Birmingham FC history begins in 1875. The club was founded and named Small Heath Alliance. Small Heath Alliance played amateur football for the first ten years of its existence, before turning professional in 1885.
In 1888, the club became the first in the country to have a board of directors and becoming a limited company. The company was named as Small Heath F.C Ltd. For the following season, the club joined the Football Alliance, and three years later joined the new Football League Second Division.
Small Heath became the first ever Champions of the Second Division, but after losing the promotion/relegation play-off the club didn’t achieve promotion. However, the club didn’t have to wait long for a First Division place, with promotion earned the following season through a runners-up position and the defeat of Darwen in the promotion/relegation play-off.
Their top flight stay lasted just two seasons, and the club were relegated in the 1895/1896 season. Five seasons later followed a promotion, relegation and a promotion in consecutive seasons.
In 1905, the club changed its name from Small Heath to Birmingham Football Club, quickly followed by a move to St. Andrews, the club’s home to this day. The name change and new stadium didn’t inspire success though, and in 1908 the club were relegated once more.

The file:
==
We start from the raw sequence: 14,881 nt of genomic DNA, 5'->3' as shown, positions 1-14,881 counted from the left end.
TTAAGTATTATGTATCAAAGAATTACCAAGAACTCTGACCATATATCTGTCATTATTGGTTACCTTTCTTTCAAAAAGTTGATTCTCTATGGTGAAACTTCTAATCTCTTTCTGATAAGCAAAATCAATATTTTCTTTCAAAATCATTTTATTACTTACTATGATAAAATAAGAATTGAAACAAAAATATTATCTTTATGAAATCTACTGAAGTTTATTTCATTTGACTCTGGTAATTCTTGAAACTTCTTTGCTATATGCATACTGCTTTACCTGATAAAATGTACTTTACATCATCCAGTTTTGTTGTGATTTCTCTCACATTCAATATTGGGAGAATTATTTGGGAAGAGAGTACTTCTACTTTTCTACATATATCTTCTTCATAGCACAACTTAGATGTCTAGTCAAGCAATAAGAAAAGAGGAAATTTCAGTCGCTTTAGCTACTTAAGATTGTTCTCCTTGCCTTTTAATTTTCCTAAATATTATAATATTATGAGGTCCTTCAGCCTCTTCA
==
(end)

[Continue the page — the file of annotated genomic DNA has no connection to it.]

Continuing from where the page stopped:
Birmingham remained in the Second Division until a year after the Football League calendar resumed in 1919 after the First World War. A third place finish was quickly followed by another Second Division title, and Birmingham found themselves once more as a First Division club.
The remainder of the 1920’s was an uneventful time for Birmingham, as they fought against relegation more often and rarely challenged for any major titles. That changed in the 1930/1931 season when the club reached its first ever League Cup Final, however a defeat to near neighbours West Bromwich Albion left Birmingham still trophy-less.
During the last full season of Football League action before the Second World War suspended its calendar, Birmingham suffered relegation again. During the course of the war, Birmingham changed their name to Birmingham City F.C, how we know them today.